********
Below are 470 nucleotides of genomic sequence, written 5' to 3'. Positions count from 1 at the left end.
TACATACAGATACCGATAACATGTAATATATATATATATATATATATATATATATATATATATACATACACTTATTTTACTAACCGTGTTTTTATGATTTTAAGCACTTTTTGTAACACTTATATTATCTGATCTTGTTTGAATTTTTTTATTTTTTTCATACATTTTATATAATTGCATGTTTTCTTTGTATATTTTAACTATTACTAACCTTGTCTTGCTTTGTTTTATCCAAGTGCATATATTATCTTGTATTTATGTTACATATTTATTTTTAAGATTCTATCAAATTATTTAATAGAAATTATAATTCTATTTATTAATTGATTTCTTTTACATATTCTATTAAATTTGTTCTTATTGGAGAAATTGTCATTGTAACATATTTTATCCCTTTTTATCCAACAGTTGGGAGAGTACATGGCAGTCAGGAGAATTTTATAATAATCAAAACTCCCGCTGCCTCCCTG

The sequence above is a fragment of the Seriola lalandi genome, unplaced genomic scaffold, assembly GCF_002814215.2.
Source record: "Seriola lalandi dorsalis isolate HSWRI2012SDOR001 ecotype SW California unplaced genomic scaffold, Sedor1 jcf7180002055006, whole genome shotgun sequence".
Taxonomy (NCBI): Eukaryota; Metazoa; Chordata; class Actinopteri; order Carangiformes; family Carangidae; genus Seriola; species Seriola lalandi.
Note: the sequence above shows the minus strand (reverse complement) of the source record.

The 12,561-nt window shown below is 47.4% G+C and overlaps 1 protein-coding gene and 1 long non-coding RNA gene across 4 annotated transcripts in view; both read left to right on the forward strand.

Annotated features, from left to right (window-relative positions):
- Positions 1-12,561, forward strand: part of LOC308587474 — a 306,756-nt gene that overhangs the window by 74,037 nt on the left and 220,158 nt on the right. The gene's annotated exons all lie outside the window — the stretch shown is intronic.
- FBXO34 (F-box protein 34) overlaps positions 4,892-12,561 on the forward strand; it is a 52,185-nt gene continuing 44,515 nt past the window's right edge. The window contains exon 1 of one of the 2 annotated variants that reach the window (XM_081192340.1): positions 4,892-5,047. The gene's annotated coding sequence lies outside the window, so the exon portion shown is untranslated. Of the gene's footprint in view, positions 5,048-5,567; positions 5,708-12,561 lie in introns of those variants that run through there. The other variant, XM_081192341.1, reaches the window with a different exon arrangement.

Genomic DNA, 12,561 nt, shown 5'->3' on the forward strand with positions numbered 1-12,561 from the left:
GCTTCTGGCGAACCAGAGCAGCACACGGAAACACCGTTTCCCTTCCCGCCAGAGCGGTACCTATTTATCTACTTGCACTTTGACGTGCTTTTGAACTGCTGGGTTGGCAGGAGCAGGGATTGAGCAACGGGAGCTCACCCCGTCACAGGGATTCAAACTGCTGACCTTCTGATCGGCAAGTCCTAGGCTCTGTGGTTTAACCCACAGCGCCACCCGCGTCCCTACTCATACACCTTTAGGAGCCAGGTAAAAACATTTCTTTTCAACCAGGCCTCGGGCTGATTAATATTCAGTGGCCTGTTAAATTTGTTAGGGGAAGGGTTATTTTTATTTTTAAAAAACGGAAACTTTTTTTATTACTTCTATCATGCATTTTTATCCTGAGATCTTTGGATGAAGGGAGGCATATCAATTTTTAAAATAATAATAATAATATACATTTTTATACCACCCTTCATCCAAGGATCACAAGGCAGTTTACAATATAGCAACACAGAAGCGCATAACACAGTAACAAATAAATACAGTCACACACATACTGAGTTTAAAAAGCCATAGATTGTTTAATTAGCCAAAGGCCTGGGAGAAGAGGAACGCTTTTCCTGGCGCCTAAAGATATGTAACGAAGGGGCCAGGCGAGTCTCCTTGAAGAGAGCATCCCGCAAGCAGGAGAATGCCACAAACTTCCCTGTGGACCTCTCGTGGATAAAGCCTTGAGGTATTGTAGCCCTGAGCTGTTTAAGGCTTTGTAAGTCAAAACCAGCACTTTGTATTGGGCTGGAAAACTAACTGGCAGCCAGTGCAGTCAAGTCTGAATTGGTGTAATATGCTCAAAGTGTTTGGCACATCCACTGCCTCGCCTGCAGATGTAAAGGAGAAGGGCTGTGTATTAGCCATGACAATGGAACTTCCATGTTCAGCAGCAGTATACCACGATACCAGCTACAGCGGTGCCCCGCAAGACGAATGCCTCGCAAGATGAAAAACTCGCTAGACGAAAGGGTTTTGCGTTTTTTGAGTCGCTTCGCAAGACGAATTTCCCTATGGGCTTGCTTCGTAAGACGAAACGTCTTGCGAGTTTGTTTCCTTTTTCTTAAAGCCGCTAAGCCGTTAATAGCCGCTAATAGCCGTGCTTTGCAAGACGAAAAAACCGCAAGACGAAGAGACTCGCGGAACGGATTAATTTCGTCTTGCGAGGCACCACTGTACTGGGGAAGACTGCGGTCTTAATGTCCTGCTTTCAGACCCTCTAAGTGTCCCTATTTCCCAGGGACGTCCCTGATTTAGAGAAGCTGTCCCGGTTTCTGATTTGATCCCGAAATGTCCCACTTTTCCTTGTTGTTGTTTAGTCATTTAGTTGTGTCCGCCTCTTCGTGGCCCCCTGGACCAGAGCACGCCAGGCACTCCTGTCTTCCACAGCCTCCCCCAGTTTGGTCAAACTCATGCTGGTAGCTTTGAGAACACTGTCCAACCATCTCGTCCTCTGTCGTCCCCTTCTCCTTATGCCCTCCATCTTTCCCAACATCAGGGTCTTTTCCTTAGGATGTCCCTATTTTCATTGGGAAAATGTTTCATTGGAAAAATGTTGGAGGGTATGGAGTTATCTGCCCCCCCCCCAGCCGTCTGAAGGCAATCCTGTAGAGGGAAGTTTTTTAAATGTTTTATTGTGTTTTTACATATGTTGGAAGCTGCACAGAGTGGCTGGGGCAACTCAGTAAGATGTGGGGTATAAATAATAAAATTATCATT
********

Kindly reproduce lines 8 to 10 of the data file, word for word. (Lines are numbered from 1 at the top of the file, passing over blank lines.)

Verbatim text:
Annotated features, from left to right (window-relative positions):
- Positions 1-12,561, forward strand: part of LOC308587474 — a 306,756-nt gene that overhangs the window by 74,037 nt on the left and 220,158 nt on the right. The gene's annotated exons all lie outside the window — the stretch shown is intronic.
- FBXO34 (F-box protein 34) overlaps positions 4,892-12,561 on the forward strand; it is a 52,185-nt gene continuing 44,515 nt past the window's right edge. The window contains exon 1 of one of the 2 annotated variants that reach the window (XM_081192340.1): positions 4,892-5,047. The gene's annotated coding sequence lies outside the window, so the exon portion shown is untranslated. Of the gene's footprint in view, positions 5,048-5,567; positions 5,708-12,561 lie in introns of those variants that run through there. The other variant, XM_081192341.1, reaches the window with a different exon arrangement.